John Kerry has lost Lenny Dykstra. The eccentric former all-star baseball player turned bankrupt investment adviser on Tuesday morning claimed President Joe Biden’s climate envoy has undermined U.S. foreign policy.
“Does anyone actually like #JohnKerry?” Dykstra added, before deploying a deadly sports insult. “Or is he like the A-Rod of ‘public service’?”
Truculent retired athletes aren’t the only ones souring on Kerry this week. Numerous Republican politicians and conservative media personalities have accused him of mishandling classified material and even floated the charge of treason. Although they wither upon examination, the trumped-up claims are a revealing look at how the GOP will operate in the Biden era much as it did in the Obama era: launching bad-faith, base-pleasing, fundraising-friendly media campaigns that paint Democratic officials as enemies of the state. They’re hunting for the next #Benghazi.
The hysteria stems from a leaked interview with Iranian Foreign Minister Mohammad Javad Zarif, in which Zarif claimed that Kerry once informed Zarif about Israeli airstrikes on Iranian assets in Syria. After appearing in a London-based Iranian exile publication, the comments were picked up by The New York Times, before being seized on by the entire conservative establishment as Swift Boat 2.0, a renewed example of Kerry’s effete perfidy.
The timing of the leak and the subsequent attack on Kerry are important. The Biden administration is attempting to negotiate its reentry into a nuclear deal with Iran, which previously had been Kerry’s signal foreign policy achievement as secretary of state under Barack Obama. If Kerry can be painted as soft on Iran and detrimental toward Israeli policy, the logic seems to go, then the entire Iran deal is suspect, a diplomatic sop to our enemies. It may not fully make sense, but reason has never stood between today’s GOP and a useful political talking point.
This fake scandal is so obviously absurd that even the traditionally conservative Jerusalem Post has published two op-eds casting a skeptical light on it. During the interview in question—which was done for archival purposes as part of an oral history project—Zarif, who’s spent decades in the upper tiers of Iranian politics, claims to be improbably ignorant of his own government’s foreign policy, complaining that the Iranian Revolutionary Guard Corps keeps him out of the decision-making loop. While that’s possible to some degree—the IRGC is a dominant force in Iran—the notion that Zarif was mostly unaware of Iranian or Israeli activities in Syria is preposterous. But that’s what Zarif claimed. “John Kerry informed me that Israel attacked [Iranian positions] 200 times in Syria,” said Zarif, who was then asked if he knew about the strikes. “No. No,” said Zarif.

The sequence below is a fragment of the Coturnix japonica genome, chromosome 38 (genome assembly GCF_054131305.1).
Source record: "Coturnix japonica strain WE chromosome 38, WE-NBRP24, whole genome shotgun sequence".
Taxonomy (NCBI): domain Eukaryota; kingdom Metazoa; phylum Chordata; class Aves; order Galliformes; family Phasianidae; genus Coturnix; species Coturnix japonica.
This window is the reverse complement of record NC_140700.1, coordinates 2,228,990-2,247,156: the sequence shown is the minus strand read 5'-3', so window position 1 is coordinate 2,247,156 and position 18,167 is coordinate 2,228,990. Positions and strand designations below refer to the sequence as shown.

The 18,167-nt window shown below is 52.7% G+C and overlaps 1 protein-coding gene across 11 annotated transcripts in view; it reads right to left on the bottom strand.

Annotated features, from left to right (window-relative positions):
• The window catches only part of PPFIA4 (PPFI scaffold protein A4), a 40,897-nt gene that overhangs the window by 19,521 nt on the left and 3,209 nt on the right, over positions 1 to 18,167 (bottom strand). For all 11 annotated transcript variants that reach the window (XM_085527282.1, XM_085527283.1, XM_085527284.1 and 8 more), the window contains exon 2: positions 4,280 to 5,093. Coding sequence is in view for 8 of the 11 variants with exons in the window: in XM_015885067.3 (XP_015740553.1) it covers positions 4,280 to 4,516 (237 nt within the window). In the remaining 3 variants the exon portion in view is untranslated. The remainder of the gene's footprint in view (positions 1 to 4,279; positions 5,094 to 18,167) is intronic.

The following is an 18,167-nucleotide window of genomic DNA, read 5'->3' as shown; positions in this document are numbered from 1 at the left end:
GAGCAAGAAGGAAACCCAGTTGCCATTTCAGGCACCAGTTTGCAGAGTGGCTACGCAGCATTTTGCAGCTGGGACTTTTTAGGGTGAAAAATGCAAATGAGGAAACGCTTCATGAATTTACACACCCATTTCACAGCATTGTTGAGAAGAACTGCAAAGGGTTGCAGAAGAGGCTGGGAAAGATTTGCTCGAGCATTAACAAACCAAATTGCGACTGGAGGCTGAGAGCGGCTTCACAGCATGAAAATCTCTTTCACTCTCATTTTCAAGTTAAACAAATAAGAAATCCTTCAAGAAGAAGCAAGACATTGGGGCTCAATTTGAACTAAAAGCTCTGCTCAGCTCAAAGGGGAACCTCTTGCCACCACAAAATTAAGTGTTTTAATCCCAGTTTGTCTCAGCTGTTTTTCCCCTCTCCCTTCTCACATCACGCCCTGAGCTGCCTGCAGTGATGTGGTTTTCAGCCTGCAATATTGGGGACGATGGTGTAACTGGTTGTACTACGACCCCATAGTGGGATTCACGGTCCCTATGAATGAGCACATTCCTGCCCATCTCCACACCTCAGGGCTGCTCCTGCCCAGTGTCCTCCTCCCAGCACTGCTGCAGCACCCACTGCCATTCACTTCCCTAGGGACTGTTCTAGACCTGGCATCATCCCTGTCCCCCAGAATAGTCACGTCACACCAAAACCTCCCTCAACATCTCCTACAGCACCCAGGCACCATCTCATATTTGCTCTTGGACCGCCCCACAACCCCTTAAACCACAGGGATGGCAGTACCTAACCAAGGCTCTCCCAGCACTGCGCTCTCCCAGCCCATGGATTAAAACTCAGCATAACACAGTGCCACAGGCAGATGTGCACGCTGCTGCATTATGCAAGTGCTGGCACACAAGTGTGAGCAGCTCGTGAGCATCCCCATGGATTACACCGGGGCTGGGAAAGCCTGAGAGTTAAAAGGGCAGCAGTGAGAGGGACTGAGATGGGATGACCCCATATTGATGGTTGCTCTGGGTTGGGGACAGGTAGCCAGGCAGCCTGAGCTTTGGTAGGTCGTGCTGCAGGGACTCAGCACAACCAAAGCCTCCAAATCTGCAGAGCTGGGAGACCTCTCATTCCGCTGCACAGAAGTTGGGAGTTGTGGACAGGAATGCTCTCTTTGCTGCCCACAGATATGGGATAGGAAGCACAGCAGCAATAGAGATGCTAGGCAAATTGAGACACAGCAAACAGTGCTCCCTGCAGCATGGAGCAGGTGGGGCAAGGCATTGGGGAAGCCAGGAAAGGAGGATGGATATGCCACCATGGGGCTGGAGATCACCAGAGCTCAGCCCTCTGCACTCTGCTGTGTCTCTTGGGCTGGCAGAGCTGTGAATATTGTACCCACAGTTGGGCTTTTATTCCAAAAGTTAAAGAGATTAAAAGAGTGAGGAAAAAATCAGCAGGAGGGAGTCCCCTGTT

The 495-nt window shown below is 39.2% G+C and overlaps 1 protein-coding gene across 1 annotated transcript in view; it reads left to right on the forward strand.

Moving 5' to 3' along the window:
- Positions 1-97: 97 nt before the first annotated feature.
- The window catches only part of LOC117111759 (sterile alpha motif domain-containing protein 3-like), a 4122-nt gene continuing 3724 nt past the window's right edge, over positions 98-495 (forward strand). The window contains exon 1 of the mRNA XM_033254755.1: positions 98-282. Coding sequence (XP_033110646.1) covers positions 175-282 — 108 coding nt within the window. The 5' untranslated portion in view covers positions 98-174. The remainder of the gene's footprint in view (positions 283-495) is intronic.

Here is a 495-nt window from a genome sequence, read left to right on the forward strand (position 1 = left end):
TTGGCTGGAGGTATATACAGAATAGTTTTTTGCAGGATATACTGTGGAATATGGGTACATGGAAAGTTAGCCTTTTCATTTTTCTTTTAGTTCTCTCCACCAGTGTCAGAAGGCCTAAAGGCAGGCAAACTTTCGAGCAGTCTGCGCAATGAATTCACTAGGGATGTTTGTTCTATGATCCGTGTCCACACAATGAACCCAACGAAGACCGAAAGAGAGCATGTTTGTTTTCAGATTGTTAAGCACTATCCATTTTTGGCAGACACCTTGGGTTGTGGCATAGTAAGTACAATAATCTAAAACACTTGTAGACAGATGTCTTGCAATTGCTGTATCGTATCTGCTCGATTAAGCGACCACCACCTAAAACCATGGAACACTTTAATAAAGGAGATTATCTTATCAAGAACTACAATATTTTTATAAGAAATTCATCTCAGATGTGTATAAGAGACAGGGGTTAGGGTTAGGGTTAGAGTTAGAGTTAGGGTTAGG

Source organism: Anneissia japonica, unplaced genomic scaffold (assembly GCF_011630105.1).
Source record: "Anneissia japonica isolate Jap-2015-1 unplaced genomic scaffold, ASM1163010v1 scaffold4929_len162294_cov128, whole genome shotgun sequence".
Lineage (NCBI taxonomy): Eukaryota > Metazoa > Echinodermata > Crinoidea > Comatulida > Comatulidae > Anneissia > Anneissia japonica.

It’s unclear when Kerry and Zarif might have had this conversation. The two have met for discussions over the years in official and unofficial capacities, at events like the Munich Security Conference and the World Economic Forum, where Kerry reportedly probed Zarif on issues including Hezbollah and Yemen. Kerry denies that this particular exchange ever happened. It may also not matter if it did: In September 2018, an Israeli official publicly announced that Israel had carried out 200 attacks in Syria during the previous two years. While Israel rarely discloses the details of its strikes against Iranian assets in Syria—which continue to this day—they are frequently reported on by regional and Western media. In other words, they’re no secret, especially to the foreign minister of the country being attacked.